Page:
Bird Spotting at Saltholme

On a windy visit to RSPB Saltholme, Student Naturalists, Alex and Amber, had a fantastic day learning more about the reserve and the birds found there. Find out more in this latest blog.

Amber and I travelled to Middlesbrough to visit RSPB Saltholme. We set out to gain a wider perspective on how the RSPB manage their reserve in Middlesbrough and gain valuable knowledge on the diversity of British birds in the North East. We are not accomplished ornithologists. This is why we were very lucky to be accompanied by Education Ranger Helen and her husband John, who both have a much sharper knowledge of British bird species than us! This allowed us to treat the trip as its own mini bird identification course. You would be hard done by to walk through RSPB Saltholme and not see a plethora of fantastic British birds, making it the ideal place to develop our identification skills.  

Exploring Saltholme

One of my favourite parts about the reserve is the amount of rich wildlife there is in the context of its industrial surroundings. Driving towards the reserve’s entrance you pass through sprawling areas of industrial structures before arriving at what seems like an avian paradise. There really was a unique juxtaposition between the nature reserve itself and its contrasting backdrop. As you walk through the reserve, you can clearly see the large quantity of human influence around the edge of the site. Oddly enough, I was quite fond of it. There’s something peaceful about watching a kestrel hover in the wind with the outline of an industrial estate behind. This contrast between nature and industry carries throughout the local area as well, with the infamous ‘seal sands’ just a stone’s throw down the road. Which, as alluded to by the name, is a beach often frequented by seals on the bank of an industrial landscape. 

We were also able to visit most of RSPB Saltholme’s impressive bird hides, all of which had their own unique character. The Phil Stead Hide was a converted shipping container that had been turned into a cosy bird watching spot, full of friendly bird enthusiasts. Other hides on the site were sleek and modern, with large clear windows, perfect for bird watching without getting knocked back by the wind. My favourite little touch though had to be in the Wildlife Watchpoint Hide where a mouse house for field mice had been built into the wall. This was also accompanied with tiny furniture!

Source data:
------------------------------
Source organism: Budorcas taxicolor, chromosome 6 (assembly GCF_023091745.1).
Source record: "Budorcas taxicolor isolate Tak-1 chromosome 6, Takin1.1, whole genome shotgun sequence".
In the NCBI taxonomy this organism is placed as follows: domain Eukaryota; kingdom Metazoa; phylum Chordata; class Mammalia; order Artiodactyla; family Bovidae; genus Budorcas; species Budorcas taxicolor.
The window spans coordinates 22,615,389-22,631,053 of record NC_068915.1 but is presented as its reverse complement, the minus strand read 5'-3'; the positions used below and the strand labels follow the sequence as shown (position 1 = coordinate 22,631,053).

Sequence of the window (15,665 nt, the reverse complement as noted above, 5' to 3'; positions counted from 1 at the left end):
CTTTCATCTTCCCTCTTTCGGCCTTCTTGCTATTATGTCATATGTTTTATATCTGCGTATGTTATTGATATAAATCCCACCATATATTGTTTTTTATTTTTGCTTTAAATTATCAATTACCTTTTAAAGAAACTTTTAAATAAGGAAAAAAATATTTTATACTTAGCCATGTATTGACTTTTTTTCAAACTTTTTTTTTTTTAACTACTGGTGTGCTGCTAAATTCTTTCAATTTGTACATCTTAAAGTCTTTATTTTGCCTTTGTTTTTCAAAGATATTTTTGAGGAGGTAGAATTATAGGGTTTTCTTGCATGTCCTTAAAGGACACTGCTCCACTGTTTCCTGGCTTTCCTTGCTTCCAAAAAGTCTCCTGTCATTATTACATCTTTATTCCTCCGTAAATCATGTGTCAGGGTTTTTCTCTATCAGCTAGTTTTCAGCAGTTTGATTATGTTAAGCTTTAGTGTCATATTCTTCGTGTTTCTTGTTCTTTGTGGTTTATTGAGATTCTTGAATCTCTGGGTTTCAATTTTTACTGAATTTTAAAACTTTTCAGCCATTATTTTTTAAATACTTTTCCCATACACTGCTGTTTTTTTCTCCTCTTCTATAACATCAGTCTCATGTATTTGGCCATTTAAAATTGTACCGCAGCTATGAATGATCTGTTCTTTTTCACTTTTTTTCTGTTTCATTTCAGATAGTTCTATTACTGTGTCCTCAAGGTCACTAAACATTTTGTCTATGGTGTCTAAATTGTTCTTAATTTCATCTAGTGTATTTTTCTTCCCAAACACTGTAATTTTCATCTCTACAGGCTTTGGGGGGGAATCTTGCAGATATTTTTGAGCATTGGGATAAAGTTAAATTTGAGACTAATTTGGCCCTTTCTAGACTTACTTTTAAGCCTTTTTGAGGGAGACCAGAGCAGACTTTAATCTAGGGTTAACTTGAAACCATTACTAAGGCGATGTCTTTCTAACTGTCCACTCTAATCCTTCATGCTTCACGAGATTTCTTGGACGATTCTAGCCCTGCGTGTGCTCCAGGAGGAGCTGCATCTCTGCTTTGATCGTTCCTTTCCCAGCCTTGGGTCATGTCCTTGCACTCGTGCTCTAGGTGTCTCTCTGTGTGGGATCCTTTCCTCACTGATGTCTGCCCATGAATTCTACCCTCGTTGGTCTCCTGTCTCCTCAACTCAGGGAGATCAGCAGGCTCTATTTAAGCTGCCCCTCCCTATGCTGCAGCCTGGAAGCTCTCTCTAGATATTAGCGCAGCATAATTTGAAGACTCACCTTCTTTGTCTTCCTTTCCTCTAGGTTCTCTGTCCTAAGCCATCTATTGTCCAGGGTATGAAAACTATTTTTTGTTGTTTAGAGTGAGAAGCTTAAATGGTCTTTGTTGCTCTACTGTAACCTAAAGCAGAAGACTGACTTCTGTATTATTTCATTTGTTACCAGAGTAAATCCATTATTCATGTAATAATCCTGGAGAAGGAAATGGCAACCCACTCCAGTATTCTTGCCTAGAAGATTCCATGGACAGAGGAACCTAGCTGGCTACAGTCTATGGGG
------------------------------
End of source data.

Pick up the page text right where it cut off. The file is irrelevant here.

One aspect of managing the reserve that I found fascinating, was that the rangers can alter the levels in the bodies of water around the reserve. This is particularly handy during winter, when winter wader species migrate to the area looking for tasty grub. The lowering of the water levels exposes wet sand and mud, which is ideal for those bird species that feed on freshwater invertebrates. The altering of the water levels is managed through an intelligent network of sluices that, once opened, allow water to flow into the Tees. 

The RSPB upholds the values of their Royal Charter at the reserve. They conserve local wildlife by providing a well-managed habitat and protect a wide range of species in the process. They are also educating the public on these species and the importance of their conservation. It is safe to say that we will be back again. 

Learning from Experience

The experience sparked an interest in bird watching for me, and I intend to carry on with it from now on. It’s fulfilling to put new knowledge into practice, and by the time we reached the final bird hide of the day I was excitedly spotting the difference between Teal Ducks and Wigeons, Shovelers from Shelducks, and Barnacle Geese from cows (a tough one). All beginner stuff of course but quite thrilling for a newbie. I have quite a few species highlights from the afternoon at Saltholme, and I think my favourite spots were probably Kestrel, Curlew, Shoveler Duck and Pintail. 

Are you a student and want to get involved? Take a look at the NHSN Student Award Scheme.

Alex Moore
Student Naturalist

Alex is a Zoology Student at Newcastle University who is joining NHSN for nine months. He is aiming to gain a practical understanding of what it means to work in the field of conservation and for a charity.